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[230] troops continued..... The chaplain came in, asking for some assistance to get the body of one of our men up from the creek, who was shot through the head, and that of a man belonging to the artillery. Some of Captain Lombard's men had dug a grave for their comrade in among some pines, opposite the house we occupied; and these two other men were buried there. It was a strange scene. The moon shone bright and peacefully; but there was a scent of powder in the air, and my hands were bloody from assisting in amputating De Peyster's arm. While we heard the rumble of wheels, and the voices of men from the troops passing in the road, the three bodies were laid in one grave; the chaplain said a short prayer, and then we turned from the first grave of the Forty-fourth Regiment. Just then came the rattle of musketry from some little distance up the road.

... We reached Kinston on the return march [from Goldsborough bridge] Friday morning, and I left the column to go down to the boat with some of our men severely wounded, who I was anxious should be spared the journey over the road to Newbern in those infernal ambulances. I got down to the boat, which was a miserable concern, with little or no cover, and was in season to put the two worst cases in the cabin on a mattress which I took from a house near the landing. I had them comfortably settled, and left provisions, and a nurse to look after them, when the Medical Director appeared, and told me to go on board, and report to the surgeon in charge, and go down with the wounded. I sent my horse back to the regiment, and went on board. Soon men began to arrive in numbers, and the boat, which ought to have held fifty, was laden with upwards of one hundred and fifty. They were packed everywhere. We opened bundles of hay, which had been brought as a protection from the rifles of the Secesh, and spread it over the decks. A large scow, which had been laden with provisions, was cleared as far as possible, and the men laid in that. While we were at work, one of my men died, as I had expected, and I said nothing, because I thought we might get his body down to Newbern, where it could be obtained by his friends; but it became evident I was doing wrong in thus using space required for the living, and I finally had a grave dug under a splendid pine at the landing. The body was removed just in season to give room for one of our drummer-boys, who had a severe shell-wound of the thigh, and who, I feared, had gone down in the ambulance over the road. I was glad to have a bed for him.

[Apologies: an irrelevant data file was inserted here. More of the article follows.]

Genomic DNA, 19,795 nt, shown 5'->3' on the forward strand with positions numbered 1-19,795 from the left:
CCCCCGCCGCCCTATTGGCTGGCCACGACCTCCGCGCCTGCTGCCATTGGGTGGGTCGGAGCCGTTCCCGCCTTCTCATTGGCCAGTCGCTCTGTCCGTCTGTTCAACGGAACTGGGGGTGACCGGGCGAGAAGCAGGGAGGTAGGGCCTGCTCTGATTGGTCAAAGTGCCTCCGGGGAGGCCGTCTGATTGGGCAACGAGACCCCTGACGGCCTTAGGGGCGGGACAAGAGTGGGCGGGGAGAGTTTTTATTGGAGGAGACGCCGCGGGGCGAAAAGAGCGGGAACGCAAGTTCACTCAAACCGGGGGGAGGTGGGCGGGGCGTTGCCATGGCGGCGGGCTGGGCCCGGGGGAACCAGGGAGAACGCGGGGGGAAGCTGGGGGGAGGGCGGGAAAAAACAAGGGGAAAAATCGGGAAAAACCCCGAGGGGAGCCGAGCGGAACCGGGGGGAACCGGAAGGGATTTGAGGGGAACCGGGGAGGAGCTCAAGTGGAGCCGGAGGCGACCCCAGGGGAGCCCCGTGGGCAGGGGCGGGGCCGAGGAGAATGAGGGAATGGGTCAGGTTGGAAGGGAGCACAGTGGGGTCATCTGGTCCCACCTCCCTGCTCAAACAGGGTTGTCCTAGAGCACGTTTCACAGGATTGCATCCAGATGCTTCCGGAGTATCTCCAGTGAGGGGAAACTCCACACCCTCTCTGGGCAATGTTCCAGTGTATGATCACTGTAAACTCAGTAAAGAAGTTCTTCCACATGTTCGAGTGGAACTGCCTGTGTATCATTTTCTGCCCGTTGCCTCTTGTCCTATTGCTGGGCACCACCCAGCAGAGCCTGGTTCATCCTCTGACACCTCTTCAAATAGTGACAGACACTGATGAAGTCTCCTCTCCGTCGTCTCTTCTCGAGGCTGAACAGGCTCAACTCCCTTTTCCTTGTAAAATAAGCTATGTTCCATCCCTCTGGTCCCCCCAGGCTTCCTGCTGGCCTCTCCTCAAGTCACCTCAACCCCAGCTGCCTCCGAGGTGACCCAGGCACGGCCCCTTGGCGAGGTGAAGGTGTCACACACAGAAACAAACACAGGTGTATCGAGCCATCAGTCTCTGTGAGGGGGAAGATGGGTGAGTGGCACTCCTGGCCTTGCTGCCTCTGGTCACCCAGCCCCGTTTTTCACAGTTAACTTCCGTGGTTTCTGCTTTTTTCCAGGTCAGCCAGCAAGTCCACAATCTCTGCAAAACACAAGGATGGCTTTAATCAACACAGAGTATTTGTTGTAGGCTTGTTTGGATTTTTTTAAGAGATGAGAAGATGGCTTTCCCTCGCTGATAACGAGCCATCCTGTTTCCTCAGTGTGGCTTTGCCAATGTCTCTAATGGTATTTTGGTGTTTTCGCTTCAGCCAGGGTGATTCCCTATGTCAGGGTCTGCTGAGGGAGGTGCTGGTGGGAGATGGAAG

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New Bern (North Carolina, United States) (3)
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December 22nd (1)
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